"Do you smell, or do you stink?"

David A. Gershaw, Ph.D.

In contrast to common usage, to "smell" is to sense an odor. However, "stinking" technically means you are giving off an odor, either good or bad. So if someone says, "You smell," technically that person is saying that you sense odors. In contrast, if he says, "You stink," that is another matter.

Our ability to sense odors varies greatly, depending on how long we have been smelling an odor and what we have smelled previously. Our sense of smell adapts (adjusts) quickly. In fact, the stronger the odor, the more quickly our smell adapts.

Our sense of smell adapts quickly.

A friend, who had been in a submerged submarine for a long period of time, was one of the few privileged persons to go on deck, when the submarine surfaced. He enjoyed the invigorating smell of the sea air. However, when he was about to go below deck again, he noticed a terrible odor coming out of the hatch. He asked a seaman (who was below deck), "What is that terrible odor?"

The seaman replied, "I don’t smell anything." Was the seaman joking or lying? If not, why didn’t he smell anything?

While submerged, all the men gradually adpated to the various odors that develop when you have 40-60 men working in a cramped space. However, when my friend went on deck, he lost his adaptation. Coming back to the hatch, the stream of various body odors was overpowering to him. In contrast, the seaman below deck was still adapted to the inside odors. Therefore, he was unaware of any odor.

Likewise, if you have a gym class, you are very aware of the odor of sweat, when you first enter the locker room to change for class. In a short time (30 seconds or so), your sense of smell will adapt. You are no longer aware of the odor. However, if you keep going in and out of the locker room, you will repeatedly lose your adaptation and will be almost constantly aware of the stink.

When you visit a hospital ward where patients have poor bladder control, the initial odor of urine is very strong. You may wonder, "How could anyone work in a place like this?" However, like those who work there, as you remain on the ward, you will quickly adapt and no longer be aware of the stink of urine.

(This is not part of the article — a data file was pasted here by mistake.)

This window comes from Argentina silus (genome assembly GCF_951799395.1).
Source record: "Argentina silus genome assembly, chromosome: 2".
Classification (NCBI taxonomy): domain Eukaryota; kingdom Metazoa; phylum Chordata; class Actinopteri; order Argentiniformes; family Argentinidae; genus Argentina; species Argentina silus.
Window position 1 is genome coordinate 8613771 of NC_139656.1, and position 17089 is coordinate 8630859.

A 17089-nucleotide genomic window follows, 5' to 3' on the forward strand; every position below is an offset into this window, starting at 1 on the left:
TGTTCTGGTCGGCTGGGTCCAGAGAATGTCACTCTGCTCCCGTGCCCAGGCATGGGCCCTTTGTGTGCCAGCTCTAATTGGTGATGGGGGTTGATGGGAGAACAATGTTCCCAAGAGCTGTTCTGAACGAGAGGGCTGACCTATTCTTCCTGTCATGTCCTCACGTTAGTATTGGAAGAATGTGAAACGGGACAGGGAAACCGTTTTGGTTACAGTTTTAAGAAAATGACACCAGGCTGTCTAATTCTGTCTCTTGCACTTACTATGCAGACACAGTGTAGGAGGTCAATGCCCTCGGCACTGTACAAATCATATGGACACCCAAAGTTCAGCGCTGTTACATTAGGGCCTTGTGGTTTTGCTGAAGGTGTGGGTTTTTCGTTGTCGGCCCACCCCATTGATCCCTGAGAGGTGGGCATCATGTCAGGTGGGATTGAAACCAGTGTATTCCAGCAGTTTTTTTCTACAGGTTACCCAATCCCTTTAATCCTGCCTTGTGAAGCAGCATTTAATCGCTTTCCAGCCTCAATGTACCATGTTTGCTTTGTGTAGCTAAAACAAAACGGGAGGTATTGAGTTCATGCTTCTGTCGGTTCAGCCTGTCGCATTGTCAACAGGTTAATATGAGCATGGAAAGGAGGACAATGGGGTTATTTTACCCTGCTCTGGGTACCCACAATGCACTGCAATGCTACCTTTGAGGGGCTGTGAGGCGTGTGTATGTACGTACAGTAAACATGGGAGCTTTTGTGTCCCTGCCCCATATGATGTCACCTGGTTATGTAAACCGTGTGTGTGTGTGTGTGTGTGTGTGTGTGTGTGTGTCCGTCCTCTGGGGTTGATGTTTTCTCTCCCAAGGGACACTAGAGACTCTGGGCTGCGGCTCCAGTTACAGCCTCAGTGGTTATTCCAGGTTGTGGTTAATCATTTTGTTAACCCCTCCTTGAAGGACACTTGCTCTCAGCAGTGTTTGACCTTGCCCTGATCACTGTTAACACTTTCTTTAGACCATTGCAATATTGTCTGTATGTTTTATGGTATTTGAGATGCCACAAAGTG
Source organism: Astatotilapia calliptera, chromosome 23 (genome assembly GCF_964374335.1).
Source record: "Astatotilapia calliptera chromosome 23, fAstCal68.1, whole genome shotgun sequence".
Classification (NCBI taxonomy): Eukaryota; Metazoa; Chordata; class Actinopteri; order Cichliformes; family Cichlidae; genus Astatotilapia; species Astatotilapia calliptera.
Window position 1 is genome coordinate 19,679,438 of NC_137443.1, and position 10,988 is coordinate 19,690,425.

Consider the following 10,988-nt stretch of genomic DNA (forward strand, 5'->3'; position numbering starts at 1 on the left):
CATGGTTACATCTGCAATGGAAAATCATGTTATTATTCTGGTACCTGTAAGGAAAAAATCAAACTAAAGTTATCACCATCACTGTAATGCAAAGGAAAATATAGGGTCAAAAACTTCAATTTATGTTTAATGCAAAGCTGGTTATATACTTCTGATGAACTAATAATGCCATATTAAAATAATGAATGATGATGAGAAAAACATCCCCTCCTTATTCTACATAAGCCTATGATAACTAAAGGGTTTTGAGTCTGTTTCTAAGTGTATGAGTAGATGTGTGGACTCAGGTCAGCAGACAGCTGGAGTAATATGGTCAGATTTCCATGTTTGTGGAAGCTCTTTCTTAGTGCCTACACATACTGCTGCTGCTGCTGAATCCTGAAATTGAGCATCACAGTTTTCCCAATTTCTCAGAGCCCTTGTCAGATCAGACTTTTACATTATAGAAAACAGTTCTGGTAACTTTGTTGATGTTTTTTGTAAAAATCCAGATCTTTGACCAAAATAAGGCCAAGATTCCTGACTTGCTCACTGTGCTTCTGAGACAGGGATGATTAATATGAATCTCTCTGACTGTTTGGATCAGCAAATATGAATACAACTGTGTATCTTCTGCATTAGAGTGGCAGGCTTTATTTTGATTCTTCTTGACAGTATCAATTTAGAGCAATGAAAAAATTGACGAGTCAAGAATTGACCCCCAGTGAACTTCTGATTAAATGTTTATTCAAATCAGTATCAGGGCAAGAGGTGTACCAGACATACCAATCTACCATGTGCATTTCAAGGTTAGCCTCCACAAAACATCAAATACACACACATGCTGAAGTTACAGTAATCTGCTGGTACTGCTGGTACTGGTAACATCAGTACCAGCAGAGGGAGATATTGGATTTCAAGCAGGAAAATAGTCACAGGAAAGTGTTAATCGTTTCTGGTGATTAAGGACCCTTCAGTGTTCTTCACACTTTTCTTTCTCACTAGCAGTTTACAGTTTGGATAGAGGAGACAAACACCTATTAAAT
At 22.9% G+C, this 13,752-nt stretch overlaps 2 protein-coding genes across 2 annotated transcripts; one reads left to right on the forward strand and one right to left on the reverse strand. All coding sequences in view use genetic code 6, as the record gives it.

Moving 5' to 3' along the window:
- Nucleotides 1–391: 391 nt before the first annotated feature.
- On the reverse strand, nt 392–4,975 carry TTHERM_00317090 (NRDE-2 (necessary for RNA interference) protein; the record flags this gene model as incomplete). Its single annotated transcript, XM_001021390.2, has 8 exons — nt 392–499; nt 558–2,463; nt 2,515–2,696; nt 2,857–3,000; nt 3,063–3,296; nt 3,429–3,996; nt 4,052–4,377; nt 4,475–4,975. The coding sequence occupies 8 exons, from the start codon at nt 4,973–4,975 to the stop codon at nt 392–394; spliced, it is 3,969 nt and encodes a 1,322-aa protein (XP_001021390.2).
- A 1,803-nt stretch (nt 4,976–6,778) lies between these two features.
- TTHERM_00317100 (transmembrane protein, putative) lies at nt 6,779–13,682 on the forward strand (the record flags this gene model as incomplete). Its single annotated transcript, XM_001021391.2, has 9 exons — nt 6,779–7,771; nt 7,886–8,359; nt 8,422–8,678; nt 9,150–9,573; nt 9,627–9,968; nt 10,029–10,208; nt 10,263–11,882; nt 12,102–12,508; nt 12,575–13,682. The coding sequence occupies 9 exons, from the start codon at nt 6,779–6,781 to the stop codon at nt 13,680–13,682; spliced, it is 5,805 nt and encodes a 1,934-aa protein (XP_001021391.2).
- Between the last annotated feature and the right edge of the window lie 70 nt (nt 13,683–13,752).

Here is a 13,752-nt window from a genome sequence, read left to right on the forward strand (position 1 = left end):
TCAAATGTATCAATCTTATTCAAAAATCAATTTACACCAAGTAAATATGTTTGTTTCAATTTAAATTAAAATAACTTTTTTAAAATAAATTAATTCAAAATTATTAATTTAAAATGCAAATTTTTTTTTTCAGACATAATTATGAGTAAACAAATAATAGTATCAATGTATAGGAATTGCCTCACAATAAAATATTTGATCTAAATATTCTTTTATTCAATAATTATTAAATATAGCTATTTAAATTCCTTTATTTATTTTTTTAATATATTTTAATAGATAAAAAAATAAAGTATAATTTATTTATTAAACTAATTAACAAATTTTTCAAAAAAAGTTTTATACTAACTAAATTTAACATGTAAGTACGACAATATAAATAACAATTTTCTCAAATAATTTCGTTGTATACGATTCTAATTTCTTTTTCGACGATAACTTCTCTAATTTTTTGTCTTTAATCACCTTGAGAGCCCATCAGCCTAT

If you have a friend who has B.O. (body odor), you may wonder why he (or she) doesn’t do anything about it. If that person is around himself all the time – which is impossible to avoid – he has probably adapted to his own odor. If a chance breeze blows his odor away from his nose, he will lose his adaptation and notice his stink. However, he is likely to assume that this bad odor is coming from some other source. He would probably assume it wasn’t him, because he would have noticed it before. So if you notice a friend with B.O., first make sure it isn’t you. Then be kind enough to tactfully make him (her) aware of it.

There is another fact about smell that many people do not know – you taste with your nose. That’s right! The taste buds on your tongue only sense combinations of four basic tastes – sweet, sour, bitter and salt. In contrast, the subtle variations of various tastes are by your nose, not your tongue. This is why a cold in the nose ruins the taste of good food. Because smoking deadens your sense of smell, many master chefs request that their patrons not smoke before a meal. In addition, wine tasters always sniff the wine, before they put it in their mouth. On the other hand, if you have a bad-tasting medicine to swallow, you can reduce the bad taste by holding your nose while taking it.

When you smell, I hope the odors will be pleasant. On the other hand, if you stink…I have the same wish.

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